The situation of most children living in Acholi quarter is heartbreaking, but with only 0.50 euro cent a day we can send a child to a good primary school.
During my last visit to Uganda we visited the stone quarry, where I have found most of our kids working before we managed to send them to school, and where also their parents still work. Many children who are not YET in our program were sitting there in dirt. Crashing stones.
"The room was full with people, I was at the back listening to stories about myself"
I am in tears. The last days were so overwhelming and hectic. I have been at my own funeral, kind of, a room full with people, who all came for me. But as I don't speak the language, I was hiding at the back of the room with my camera, taking some pictures and listening. Listening to what David said about me (he spoke Luganda and English, which than Susan translated into Luo). Hearing stories about myself. What type of person I actually am. Where I was born. How I grew up. Why I came to Uganda. Why I decided to help. How my life as a nomad looks like. I heard especially a lot of good things dispact the fact that I am 32 years old and not married and have no kids.haha. So this 'funeral' was actually our parent conference.
"We held a parent conference in Acholi Quarter, Kampala"
We got all parents/caretakers of our kids together of Kampala's Acholi Quarter slum (internally displaced camp for war victims from northern Uganda). The school started this week, so we wanted to speak with them about their responsibilities, and also what we do and our challenges. Susan spoke some strict words to the parents, but overall there was a lot of laughter and happiness and cheering and dancing. People thanking me and telling me how grateful they are.
The biggest gift a parent can make to their child is not about money, but about raising them into good human beings
I also had to speak a few words to the parents. As I dont speak Luo Susan and David translated my words. I didn't really had a speech prepared and there I stood, quite overwhelmed. So I told the parents why I love their kids. It's not about how much money you can give to your kid. But how much love. And which values and manners you teach them. I gave them some examples about kids who are not loved, and kids who have rude behavior, disrepect others and are dishonest; they get no where. Where as our kids in Acholi Quarter are for real the cutest, thanks to their parents raising them like this. They always shake my hand, come in and thank me, come running to me to carry my bag, share their cookies with others, take care of each other and are motivated.
On Sunday we were together with all kids and a priest came to bless them for the new school term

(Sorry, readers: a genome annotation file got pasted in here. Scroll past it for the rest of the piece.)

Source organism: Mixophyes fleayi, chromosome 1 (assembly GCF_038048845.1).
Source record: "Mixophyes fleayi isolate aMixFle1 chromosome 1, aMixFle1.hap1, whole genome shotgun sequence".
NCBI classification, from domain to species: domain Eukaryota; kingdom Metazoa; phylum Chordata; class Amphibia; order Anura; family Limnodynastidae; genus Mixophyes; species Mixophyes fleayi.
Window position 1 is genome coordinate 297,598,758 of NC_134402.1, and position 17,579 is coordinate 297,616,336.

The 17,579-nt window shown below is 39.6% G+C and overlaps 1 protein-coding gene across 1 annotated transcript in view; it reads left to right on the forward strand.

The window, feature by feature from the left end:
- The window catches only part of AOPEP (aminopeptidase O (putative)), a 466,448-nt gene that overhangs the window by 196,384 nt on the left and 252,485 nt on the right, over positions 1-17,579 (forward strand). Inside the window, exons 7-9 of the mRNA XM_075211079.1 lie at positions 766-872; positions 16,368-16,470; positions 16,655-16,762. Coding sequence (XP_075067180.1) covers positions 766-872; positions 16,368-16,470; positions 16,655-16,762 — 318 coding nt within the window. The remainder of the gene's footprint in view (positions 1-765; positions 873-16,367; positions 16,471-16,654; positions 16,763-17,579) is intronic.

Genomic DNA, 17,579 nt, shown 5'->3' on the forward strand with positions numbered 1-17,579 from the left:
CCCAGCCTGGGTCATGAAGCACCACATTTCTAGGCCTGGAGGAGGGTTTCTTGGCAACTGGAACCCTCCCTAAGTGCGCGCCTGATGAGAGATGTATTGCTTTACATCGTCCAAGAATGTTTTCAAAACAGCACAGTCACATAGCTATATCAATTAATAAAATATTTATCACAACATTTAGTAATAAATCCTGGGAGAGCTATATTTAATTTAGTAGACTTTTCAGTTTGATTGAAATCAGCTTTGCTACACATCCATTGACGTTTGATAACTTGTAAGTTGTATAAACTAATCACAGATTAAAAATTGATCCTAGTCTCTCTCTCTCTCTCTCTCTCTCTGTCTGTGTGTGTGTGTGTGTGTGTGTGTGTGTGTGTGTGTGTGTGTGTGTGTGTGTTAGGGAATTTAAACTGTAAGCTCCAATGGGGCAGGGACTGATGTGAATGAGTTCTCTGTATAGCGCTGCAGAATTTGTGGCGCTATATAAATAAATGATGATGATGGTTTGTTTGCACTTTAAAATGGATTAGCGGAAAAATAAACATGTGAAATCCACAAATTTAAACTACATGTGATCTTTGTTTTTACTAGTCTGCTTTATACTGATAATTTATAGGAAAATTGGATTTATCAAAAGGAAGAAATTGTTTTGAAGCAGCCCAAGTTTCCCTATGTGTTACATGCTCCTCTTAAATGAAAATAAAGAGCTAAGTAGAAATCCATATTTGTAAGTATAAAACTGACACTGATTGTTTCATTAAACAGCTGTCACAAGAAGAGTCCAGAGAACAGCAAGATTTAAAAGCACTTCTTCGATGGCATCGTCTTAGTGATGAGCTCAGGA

The next day all kids came to our office for their usual weekly Sunday meal and we got a pastor over to bless them for the new school year. Susan and me made final payments to the schools, which has to be done in cash to avoid fraud, we talked with the teachers and I took tons of pictures of happy kids. The kids thanked me and told me to say hi to their sponsor and that they hope he/she will come one day to visit them. I had a five hour meeting with David and Susan and we have many updates to share with you soon! We also have some difficult decisions to make: use extra donation money to send more kids to school or to give our current sponsored kids a mattress to sleep on?
In Acholi Quarter so many parents tried desperately to sell some things, to still raise enough money for fees of their children who we don't sponsor.
Then we walked around Acholi Quarter. The whole area was so active. So many parents desperately trying to sell some things to get money together to send also their kids (who are not sponsored by us) to school. Some missing only 20.000 ugx (5euro). Our phone was ringing the whole day, whether we can still put one more kid in our program. We visited the stone quarry, where I have found most of our kids working before we send them to school and where also their parents still work. Many children who are not YET in our program were sitting there in dirt. Crashing stones. Little toddlers of 3 years walking around crying, cause they don't know where their mother is. Kids crying while crashing stones. A grandmother putting in front of me three of her grandchildren who lost their parents, bagging me to send them to school. Little girls grabbing my hand asking me to please also take their picture and show it to sponsors. I took their pictures and was about to cry in front of them. I didn't do it. I stayed strong. And told my self, "Come on Stella, we Europeans saw these pictures now tons of time by Unicef. We are not having feelings anymore for that. You probably feel like crying, because you didn't slept so much the last days." Who nowadays still cares about kids without food sitting in a stone quarry instead of school?!
People earn 1 USD a day, so for them 0,50 cent a day for school fees is A LOT! But what is it for you?
You know what's crazy? With only 0.50 euro cent a day we can send a child to a good primary school; only 0.50 cent!! Which is way too much for people living in the slums on a dollar a day. For a Jerrycan that is full with crashed stones they just make around 5 cent! So they need to get 10 Jerrycans full a day fo that.
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